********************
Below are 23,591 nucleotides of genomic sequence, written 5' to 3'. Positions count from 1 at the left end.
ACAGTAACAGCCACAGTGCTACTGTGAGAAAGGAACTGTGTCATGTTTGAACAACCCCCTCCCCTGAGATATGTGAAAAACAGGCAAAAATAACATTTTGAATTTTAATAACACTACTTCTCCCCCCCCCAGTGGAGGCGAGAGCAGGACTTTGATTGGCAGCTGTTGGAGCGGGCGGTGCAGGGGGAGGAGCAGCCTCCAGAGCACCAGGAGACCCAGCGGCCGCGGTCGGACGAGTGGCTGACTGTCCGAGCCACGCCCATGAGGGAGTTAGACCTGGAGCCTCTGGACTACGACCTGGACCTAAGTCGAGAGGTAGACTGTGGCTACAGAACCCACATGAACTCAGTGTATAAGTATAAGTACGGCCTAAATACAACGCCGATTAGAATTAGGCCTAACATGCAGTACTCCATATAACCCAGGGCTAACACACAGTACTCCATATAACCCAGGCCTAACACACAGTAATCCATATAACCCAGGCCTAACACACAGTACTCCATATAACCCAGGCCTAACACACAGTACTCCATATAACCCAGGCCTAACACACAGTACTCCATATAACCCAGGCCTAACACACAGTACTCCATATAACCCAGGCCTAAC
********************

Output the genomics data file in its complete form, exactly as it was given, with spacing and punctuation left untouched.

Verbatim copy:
Below are 23,591 nucleotides of genomic sequence, written 5' to 3'. Positions count from 1 at the left end.
ACAGTAACAGCCACAGTGCTACTGTGAGAAAGGAACTGTGTCATGTTTGAACAACCCCCTCCCCTGAGATATGTGAAAAACAGGCAAAAATAACATTTTGAATTTTAATAACACTACTTCTCCCCCCCCCAGTGGAGGCGAGAGCAGGACTTTGATTGGCAGCTGTTGGAGCGGGCGGTGCAGGGGGAGGAGCAGCCTCCAGAGCACCAGGAGACCCAGCGGCCGCGGTCGGACGAGTGGCTGACTGTCCGAGCCACGCCCATGAGGGAGTTAGACCTGGAGCCTCTGGACTACGACCTGGACCTAAGTCGAGAGGTAGACTGTGGCTACAGAACCCACATGAACTCAGTGTATAAGTATAAGTACGGCCTAAATACAACGCCGATTAGAATTAGGCCTAACATGCAGTACTCCATATAACCCAGGGCTAACACACAGTACTCCATATAACCCAGGCCTAACACACAGTAATCCATATAACCCAGGCCTAACACACAGTACTCCATATAACCCAGGCCTAACACACAGTACTCCATATAACCCAGGCCTAACACACAGTACTCCATATAACCCAGGCCTAACACACAGTACTCCATATAACCCAGGCCTAAC